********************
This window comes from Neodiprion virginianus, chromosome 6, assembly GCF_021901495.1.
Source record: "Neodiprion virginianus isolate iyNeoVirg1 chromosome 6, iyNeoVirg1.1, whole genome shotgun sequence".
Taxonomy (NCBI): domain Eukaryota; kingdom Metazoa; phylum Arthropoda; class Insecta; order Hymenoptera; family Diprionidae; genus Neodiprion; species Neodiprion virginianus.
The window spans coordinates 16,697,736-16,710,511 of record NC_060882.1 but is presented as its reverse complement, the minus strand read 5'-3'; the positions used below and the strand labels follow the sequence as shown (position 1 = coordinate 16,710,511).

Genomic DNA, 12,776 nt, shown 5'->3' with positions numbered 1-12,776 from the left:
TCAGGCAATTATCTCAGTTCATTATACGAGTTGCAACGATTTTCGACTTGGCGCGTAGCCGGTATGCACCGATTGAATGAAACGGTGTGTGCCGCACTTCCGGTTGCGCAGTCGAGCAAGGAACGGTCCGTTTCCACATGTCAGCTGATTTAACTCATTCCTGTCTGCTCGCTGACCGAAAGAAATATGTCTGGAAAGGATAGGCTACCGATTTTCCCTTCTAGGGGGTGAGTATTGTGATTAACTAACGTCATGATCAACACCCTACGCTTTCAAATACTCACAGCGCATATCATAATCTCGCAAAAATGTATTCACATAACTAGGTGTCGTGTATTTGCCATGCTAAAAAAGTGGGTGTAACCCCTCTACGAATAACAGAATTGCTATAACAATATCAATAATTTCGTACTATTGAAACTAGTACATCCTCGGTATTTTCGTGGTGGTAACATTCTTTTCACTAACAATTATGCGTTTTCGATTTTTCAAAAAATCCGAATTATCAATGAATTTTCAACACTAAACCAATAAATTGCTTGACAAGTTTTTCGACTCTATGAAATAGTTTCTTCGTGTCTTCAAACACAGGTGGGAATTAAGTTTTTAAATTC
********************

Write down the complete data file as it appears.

This window comes from Neodiprion virginianus, chromosome 6, assembly GCF_021901495.1.
Source record: "Neodiprion virginianus isolate iyNeoVirg1 chromosome 6, iyNeoVirg1.1, whole genome shotgun sequence".
Taxonomy (NCBI): domain Eukaryota; kingdom Metazoa; phylum Arthropoda; class Insecta; order Hymenoptera; family Diprionidae; genus Neodiprion; species Neodiprion virginianus.
The window spans coordinates 16,697,736-16,710,511 of record NC_060882.1 but is presented as its reverse complement, the minus strand read 5'-3'; the positions used below and the strand labels follow the sequence as shown (position 1 = coordinate 16,710,511).

Genomic DNA, 12,776 nt, shown 5'->3' with positions numbered 1-12,776 from the left:
TCAGGCAATTATCTCAGTTCATTATACGAGTTGCAACGATTTTCGACTTGGCGCGTAGCCGGTATGCACCGATTGAATGAAACGGTGTGTGCCGCACTTCCGGTTGCGCAGTCGAGCAAGGAACGGTCCGTTTCCACATGTCAGCTGATTTAACTCATTCCTGTCTGCTCGCTGACCGAAAGAAATATGTCTGGAAAGGATAGGCTACCGATTTTCCCTTCTAGGGGGTGAGTATTGTGATTAACTAACGTCATGATCAACACCCTACGCTTTCAAATACTCACAGCGCATATCATAATCTCGCAAAAATGTATTCACATAACTAGGTGTCGTGTATTTGCCATGCTAAAAAAGTGGGTGTAACCCCTCTACGAATAACAGAATTGCTATAACAATATCAATAATTTCGTACTATTGAAACTAGTACATCCTCGGTATTTTCGTGGTGGTAACATTCTTTTCACTAACAATTATGCGTTTTCGATTTTTCAAAAAATCCGAATTATCAATGAATTTTCAACACTAAACCAATAAATTGCTTGACAAGTTTTTCGACTCTATGAAATAGTTTCTTCGTGTCTTCAAACACAGGTGGGAATTAAGTTTTTAAATTC